In the PM3 microplate (nitrogen sources), 20 substrates were utilized by T. rubrum of the control group, while only 12 in the laser treated group (Table 2). Among the substrates utilized by both groups, the degree of utilization of majority of the nitrogen substrates (83.3%, 10/12) was lower in the laser treated group. Only the utilization of L-Aspartic Acid (A10) and L-Glutamine (B1) was higher in the laser treated group. The utilization of Ala-Gly (H4), Ala-Thr (H7) and Gly-Met (H11) showed no statistical difference between the two groups (Figs. 3 and 4).

Table 2 Nitrogen source utilization between control and laser treated groups
Fig. 3
figure 3

Utilization of nitrogen source substrates in the control group (a) and the laser group (b). Area of nitrogen source substrate utilization between the two groups (c), yellow indicates the overlapping substrates between the two groups

Fig. 4
figure 4

Comparison of the degree of utilization of metabolic nitrogen source substrates between the two groups at 252 h (red, the control group; green, the laser treated group) *P < 0.05, **P < 0.01, ***P < 0.001. Data were presented as mean ± standard error from three independent experiments. A2 = Ammonia, A10 = L-Aspartic Acid, A12 = L-Glutamic Acid, B1 = L-Glutamine, B2 = Glycine, B10 = L-Serine, H4 = Ala-Gly, H7 = Ala-Thr, H8 = Gly-Asn, H10 = Gly-Glu, H11 = Gly-Met, H12 = Met-Ala

Laser irradiation has less effect in sulfur-phosphorus source substrate utilization

In the PM4 microplate (sulfur-phosphorus substrates), the control group utilized 29 substrates, while the laser treated group only utilized 20 (Table 3). Among the substrates utilized by both groups, almost half (8/20) showed no statistical difference between the two groups for their degree of sulfur-phosphorus substrate utilization. The utilization of D-2-Phospho-Glyceric Acid (B6), D-Glucosamine-6-Phosphate (C6), D-Methionine (G8), Glycyl-L-Methionine (G9) and N-Acety l-D, L-Methionine (G10) was higher in the laser treated group (Figs. 5 and 6).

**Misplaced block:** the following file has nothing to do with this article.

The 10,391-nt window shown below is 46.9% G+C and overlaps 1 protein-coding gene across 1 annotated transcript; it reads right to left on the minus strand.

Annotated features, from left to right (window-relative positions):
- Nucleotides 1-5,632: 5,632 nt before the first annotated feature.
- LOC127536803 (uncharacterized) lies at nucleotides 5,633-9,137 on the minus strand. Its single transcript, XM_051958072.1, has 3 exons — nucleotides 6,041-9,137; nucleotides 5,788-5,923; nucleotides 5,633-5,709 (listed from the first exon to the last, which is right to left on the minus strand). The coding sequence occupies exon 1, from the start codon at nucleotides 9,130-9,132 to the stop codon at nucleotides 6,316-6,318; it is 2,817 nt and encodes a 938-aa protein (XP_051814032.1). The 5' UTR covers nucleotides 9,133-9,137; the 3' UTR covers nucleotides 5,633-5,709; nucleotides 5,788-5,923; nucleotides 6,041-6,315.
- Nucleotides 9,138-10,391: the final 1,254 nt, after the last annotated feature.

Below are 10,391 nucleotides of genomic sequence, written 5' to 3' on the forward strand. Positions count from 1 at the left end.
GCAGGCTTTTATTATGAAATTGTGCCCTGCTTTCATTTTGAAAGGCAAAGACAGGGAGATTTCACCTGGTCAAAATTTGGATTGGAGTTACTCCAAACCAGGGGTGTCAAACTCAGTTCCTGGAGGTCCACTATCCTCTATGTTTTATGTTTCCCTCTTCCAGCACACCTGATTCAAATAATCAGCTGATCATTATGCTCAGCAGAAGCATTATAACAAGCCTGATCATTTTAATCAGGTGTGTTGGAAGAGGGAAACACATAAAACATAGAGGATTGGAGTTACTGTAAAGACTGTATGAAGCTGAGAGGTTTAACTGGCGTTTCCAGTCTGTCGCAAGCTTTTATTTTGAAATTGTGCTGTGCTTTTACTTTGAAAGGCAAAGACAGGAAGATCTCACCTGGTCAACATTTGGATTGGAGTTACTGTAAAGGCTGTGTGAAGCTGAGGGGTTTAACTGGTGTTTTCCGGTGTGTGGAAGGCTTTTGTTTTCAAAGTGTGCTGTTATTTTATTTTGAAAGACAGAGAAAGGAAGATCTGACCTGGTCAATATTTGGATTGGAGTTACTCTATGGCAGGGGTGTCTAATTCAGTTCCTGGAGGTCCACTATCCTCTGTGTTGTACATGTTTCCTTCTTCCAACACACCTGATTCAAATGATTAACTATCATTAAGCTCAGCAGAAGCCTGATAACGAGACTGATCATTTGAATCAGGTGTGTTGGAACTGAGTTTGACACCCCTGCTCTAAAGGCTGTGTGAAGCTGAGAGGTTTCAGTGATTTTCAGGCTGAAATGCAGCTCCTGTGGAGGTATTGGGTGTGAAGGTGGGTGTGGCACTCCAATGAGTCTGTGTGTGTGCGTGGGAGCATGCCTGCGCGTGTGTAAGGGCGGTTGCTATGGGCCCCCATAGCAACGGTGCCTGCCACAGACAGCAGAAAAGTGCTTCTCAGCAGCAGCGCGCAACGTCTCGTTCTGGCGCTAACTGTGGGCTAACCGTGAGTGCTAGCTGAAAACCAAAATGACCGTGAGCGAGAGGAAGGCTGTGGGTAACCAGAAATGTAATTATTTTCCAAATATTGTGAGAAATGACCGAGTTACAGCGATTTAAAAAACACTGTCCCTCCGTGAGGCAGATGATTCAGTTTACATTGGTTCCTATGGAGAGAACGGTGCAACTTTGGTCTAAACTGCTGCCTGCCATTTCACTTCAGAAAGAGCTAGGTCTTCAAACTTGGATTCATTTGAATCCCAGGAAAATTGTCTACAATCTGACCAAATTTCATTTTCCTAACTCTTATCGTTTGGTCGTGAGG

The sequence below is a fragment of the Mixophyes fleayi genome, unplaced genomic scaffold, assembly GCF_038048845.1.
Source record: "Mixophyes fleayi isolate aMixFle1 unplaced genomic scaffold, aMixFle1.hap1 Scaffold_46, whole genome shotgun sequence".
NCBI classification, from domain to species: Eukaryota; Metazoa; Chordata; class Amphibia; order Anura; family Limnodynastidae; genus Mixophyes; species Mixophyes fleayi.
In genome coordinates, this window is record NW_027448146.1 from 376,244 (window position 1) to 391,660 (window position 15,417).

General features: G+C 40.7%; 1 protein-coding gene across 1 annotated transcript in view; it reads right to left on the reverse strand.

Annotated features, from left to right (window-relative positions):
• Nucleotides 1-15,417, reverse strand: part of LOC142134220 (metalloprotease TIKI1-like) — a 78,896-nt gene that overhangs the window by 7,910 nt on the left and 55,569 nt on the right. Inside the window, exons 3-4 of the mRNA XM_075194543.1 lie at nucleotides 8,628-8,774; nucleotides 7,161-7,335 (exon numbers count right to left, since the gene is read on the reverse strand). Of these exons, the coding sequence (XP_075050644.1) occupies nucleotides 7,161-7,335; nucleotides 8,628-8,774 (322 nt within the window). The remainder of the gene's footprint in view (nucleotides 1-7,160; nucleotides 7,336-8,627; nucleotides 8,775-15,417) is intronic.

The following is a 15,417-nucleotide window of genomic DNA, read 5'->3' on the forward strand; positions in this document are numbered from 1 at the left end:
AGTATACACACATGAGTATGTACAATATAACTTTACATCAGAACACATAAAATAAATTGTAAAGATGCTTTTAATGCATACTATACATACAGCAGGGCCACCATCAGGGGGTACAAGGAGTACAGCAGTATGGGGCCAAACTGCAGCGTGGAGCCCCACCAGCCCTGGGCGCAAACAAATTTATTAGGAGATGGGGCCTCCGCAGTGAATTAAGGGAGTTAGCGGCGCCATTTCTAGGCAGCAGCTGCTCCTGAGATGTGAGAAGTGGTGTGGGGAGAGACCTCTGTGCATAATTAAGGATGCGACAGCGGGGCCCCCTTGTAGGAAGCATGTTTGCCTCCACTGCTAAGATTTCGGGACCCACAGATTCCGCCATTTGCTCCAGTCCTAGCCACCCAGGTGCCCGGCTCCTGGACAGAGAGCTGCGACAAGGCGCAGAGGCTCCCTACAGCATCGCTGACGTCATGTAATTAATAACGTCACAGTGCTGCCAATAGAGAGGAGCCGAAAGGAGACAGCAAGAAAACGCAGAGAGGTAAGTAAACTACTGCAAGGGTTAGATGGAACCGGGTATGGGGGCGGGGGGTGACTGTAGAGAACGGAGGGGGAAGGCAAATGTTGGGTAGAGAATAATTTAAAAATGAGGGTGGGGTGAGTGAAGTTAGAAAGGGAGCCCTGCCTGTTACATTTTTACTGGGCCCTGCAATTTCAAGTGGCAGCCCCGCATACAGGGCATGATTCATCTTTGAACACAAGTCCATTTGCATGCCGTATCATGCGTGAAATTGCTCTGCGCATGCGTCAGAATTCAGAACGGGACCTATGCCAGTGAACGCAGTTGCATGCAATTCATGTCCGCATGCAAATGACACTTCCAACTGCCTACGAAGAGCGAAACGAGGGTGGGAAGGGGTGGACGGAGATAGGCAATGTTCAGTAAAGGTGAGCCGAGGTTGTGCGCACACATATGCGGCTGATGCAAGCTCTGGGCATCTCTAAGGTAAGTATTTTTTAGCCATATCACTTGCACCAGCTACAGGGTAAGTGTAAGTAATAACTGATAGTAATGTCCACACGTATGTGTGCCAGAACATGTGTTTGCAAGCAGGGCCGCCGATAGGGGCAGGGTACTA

Table 3 Sulfur-phosphorus source utilization between control and laser treated groups
Fig. 5
figure 5

Utilization of sulfur-phosphorus source substrates in the control group (a) and the laser treated group (b). Area of sulfur-phosphorus source substrate utilization between the two groups (c), yellow indicates overlapping substrates between the two groups

Fig. 6
figure 6

Comparison of the degree of utilization of metabolic sulfur-phosphorus source substrates between the two groups at 252 h (red, control group; green, laser group) *P < 0.05, **P < 0.01, ***P < 0.001. Data were presented as mean ± standard error from three independent experiments. A2 = Phosphate, B6 = D-2-Phospho-Glyceric Acid, C1 = Phosphoenol Pyruvate, C4 = D-Glucose-6-Phosphate, C5 = 2-Deoxy-D-Glucose 6-Phosphate, C6 = D-Glucosamine-6-Phosphate, C7 = 6-Phospho-Gluconic Acid, C11 = Cytidine-2’,3’-cyclic monophosphate, E1 = O-Phospho-D-Tyrosine, E3 = Phosphocreatine, E4 = Phosphoryl Choline, E11 = Inositol Hexaphosphate, F11 = Cysteamine, G3 = Cystathionine, G5 = Glutathione, G7 = L-Methionine, G8 = D-Methionine, G9 = Glycyl-L-Methionine, G10 = N-Acetyl-D, L- Methionine, G11 = L-Methionine Sulfoxide